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Today's Stichomancy for Salvador Dali

The first excerpt represents the element of Air. It speaks of mental influences and the process of thought, and is drawn from Romeo and Juliet by William Shakespeare:

I know it begins with some other letter, and she hath the prettiest sententious of it, of you and Rosemary, that it would do you good to heare it

Rom. Commend me to thy Lady

Nur. I a thousand times. Peter? Pet. Anon

Nur. Before and apace.

Exit Nurse and Peter.

Enter Iuliet.

Iul. The clocke strook nine, when I did send the Nurse, In halfe an houre she promised to returne,

Romeo and Juliet
The second excerpt represents the element of Fire. It speaks of emotional influences and base passions, and is drawn from Betty Zane by Zane Grey:

little liking which she might have felt for him. Once again Miller had crossed his path and worsted him. With a sudden sickening sense of despair he realized that all his fond hopes had been but dreams, a fool's dreams. The dream of that moment when he would give her his mother's jewels, the dream of that charming face uplifted to his, the dream of the little cottage to which he would hurry after his day's work and find her waiting at the gate,--these dreams must be dispelled forever. He could barely wait until the end of the service. He wanted to be alone; to fight it out with himself; to crush out of his heart that fair image. At length the hour ended and he got out before the congregation and hurried to his room.

Betty had company all that afternoon and it was late in the day when Col. Zane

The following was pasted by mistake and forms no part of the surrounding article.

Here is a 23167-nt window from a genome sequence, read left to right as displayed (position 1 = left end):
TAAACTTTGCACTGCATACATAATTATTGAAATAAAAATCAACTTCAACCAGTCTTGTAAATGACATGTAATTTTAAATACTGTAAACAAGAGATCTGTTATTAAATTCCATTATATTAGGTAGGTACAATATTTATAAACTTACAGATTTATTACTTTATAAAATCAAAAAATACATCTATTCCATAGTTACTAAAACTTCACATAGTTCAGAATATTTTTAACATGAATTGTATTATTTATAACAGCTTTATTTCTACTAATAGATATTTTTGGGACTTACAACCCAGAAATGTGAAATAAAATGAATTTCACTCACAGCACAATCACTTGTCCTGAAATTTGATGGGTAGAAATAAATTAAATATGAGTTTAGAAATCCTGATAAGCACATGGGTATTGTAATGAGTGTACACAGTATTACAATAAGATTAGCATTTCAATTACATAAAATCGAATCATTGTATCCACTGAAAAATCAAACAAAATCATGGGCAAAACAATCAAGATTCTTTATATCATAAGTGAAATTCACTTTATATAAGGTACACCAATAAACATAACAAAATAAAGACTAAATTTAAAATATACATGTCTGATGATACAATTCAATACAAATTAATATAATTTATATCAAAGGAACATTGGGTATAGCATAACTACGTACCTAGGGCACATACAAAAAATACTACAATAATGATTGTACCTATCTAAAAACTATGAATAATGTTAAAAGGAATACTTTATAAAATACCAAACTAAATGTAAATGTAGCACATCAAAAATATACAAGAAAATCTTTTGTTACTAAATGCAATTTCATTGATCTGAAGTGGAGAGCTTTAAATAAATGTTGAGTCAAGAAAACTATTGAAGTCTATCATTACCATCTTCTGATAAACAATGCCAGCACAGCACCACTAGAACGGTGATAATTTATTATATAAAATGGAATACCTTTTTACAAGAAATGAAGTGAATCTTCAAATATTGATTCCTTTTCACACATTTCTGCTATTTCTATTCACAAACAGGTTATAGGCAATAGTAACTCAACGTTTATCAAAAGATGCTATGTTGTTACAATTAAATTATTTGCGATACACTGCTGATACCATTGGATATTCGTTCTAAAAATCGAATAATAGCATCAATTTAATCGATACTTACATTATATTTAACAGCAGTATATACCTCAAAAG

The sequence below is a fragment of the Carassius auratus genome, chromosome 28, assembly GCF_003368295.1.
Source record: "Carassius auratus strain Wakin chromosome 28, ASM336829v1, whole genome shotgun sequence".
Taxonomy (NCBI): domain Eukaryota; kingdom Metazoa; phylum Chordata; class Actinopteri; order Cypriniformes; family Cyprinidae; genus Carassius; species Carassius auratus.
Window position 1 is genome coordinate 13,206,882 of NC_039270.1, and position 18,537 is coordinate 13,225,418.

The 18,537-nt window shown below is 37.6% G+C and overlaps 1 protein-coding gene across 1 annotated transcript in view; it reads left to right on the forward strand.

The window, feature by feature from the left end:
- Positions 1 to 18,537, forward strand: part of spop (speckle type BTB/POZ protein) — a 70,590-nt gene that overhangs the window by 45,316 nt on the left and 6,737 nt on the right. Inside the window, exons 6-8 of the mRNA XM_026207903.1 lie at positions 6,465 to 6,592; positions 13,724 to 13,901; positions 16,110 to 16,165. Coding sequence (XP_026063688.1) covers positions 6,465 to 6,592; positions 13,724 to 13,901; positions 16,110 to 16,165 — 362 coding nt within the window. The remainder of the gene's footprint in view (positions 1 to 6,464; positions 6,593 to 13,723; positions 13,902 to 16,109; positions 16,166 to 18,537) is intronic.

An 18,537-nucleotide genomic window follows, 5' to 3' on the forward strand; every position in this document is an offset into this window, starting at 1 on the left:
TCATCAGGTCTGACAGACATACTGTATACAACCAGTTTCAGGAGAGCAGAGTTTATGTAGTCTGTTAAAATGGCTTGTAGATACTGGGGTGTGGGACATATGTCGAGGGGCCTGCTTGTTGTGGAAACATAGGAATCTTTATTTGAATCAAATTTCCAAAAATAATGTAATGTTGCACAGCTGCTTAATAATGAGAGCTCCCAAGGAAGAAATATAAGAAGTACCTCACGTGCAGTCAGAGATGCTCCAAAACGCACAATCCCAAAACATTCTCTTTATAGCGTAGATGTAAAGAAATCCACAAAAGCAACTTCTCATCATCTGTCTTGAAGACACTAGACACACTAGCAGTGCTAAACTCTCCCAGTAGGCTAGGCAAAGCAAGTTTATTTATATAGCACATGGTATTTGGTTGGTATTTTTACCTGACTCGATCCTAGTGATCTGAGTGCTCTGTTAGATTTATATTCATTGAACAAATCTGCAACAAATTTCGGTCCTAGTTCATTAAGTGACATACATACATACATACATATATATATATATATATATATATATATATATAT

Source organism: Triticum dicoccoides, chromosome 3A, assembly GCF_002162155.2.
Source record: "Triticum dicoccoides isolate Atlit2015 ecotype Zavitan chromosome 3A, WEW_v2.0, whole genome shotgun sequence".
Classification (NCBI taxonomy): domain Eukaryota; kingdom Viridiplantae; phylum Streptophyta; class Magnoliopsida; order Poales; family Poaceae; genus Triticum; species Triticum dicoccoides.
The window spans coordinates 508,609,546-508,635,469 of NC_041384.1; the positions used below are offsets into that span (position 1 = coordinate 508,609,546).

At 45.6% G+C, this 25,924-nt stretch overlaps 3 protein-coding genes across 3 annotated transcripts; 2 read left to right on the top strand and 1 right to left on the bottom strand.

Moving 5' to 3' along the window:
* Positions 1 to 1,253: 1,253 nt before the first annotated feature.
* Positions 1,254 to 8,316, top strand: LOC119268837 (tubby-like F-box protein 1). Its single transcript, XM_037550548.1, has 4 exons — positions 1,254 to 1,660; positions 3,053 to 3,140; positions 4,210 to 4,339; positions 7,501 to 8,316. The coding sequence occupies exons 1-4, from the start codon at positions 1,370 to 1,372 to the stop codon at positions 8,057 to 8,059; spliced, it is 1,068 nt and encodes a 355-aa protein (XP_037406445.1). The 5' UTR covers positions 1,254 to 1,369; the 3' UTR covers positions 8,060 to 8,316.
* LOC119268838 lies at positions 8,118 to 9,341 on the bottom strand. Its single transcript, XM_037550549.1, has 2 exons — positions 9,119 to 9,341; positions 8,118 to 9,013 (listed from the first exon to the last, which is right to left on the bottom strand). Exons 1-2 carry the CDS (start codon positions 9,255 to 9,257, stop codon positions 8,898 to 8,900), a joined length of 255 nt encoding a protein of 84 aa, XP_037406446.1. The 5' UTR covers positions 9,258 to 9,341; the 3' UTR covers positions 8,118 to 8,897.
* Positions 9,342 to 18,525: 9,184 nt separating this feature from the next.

Betty Zane
The third excerpt represents the element of Water. It speaks of pure spiritual influences and feelings of love, and is drawn from Child of Storm by H. Rider Haggard:

killed Piti [Retief] and the Boers; they say that he is quick and cunning as a snake, and that Panda and his great indunas think more of him than of any white man they know. He is unmarried also, though they say, too, that twice he had a wife, who died, and now he does not turn to look at women, which is strange in any man, and shows that he will escape trouble and succeed. Still, it must be remembered that they are all ugly down here in Zululand, cows, or heifers who will be cows. Piff! no more."

She paused for a little while, then went on in her dreamy, reflective voice:

"Now, if he met a woman who is not merely a cow or a heifer, a woman

Child of Storm
The fourth excerpt represents the element of Earth. It speaks of physical influences and the impact of the unseen on the visible world, and is drawn from Middlemarch by George Eliot:

Lydgate found it more and more agreeable to be with her, and there was no constraint now, there was a delightful interchange of influence in their eyes, and what they said had that superfluity of meaning for them, which is observable with some sense of flatness by a third person; still they had no interviews or asides from which a third person need have been excluded. In fact, they flirted; and Lydgate was secure in the belief that they did nothing else. If a man could not love and be wise, surely he could flirt and be wise at the same time? Really, the men in Middlemarch, except Mr. Farebrother, were great bores, and Lydgate did not care about commercial politics or cards: what was he to do for relaxation?